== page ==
Whether it’s a criminal organization or even football managers or players, it doesn’t matter. The reality is that there are fixed football matches and the problem is becoming too hot to handle.
According to experts, around 300 football matches are fixed every year. That’s for Europe only – who knows how big the number is in Asia or anywhere else in the world. This has sparked the need for so-called fraud analysts at bookies that can spot a fixed bet easily and prevent criminals from ripping bookies off. However, sometimes, their expertise is not enough.
In general, fixed match scandals seem to originate in unsanctioned leagues in Asia or Africa. However, history has shown that even the biggest European football leagues are not immune to it, with many high-profile names being accused of fixing football matches.
How Are They Detected?
Spotting a fixed football match isn’t easy. That’s why bookies use fraud analysts who process a lot of data before weekends that might indicate a match has been fixed. These experts monitor betting activity on all the games and the betting after kick-off as well. If there’s a huge discrepancy between the odds, the match might be fixed.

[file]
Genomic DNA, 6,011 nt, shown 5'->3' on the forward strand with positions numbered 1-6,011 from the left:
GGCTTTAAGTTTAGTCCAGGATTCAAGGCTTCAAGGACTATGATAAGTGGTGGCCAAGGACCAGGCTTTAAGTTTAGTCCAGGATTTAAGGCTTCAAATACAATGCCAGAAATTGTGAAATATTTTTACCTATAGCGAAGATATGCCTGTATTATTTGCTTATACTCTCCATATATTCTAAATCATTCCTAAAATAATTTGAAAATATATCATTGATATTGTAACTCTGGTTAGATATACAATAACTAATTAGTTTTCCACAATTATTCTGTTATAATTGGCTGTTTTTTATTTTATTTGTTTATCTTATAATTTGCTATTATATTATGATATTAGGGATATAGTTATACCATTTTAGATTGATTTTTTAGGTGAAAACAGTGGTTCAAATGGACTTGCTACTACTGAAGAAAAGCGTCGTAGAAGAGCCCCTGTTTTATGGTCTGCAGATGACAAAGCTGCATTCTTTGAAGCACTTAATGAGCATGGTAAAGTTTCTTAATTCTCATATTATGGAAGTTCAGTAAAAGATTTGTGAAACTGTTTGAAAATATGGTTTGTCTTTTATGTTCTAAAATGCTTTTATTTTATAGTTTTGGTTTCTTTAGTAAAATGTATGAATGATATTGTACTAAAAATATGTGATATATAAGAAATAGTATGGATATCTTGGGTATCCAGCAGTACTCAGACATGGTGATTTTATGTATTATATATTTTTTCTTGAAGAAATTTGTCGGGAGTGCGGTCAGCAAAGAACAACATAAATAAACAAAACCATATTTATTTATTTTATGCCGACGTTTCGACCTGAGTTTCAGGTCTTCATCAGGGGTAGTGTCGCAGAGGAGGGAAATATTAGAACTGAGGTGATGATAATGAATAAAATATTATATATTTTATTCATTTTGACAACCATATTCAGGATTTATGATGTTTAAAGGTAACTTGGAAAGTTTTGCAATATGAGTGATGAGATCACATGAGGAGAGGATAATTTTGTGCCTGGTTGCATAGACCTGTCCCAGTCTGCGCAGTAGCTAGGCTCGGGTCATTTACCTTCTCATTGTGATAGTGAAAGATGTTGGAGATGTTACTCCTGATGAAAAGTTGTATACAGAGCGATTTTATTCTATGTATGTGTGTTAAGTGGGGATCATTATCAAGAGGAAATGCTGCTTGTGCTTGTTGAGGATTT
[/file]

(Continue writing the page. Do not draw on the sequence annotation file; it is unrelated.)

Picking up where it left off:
To put things into perspective, if a team that has around 30% chances to win in their next game jumps up to 85% and it isn’t because of an injury of their opponent’s key player or players, something’s not right.
It’s up to the fraud analysts to investigate the matter further and report it to the authorities. From thereon, a massive investigation might be launched if there’s enough proof of match fixing.
When odds jump up to a suspiciously high level, there’s surely something going on. Of course, odds are flexible, but only a few points up and down. If they skyrocket in just a few hours, there’s almost always some kind of meddling with the game.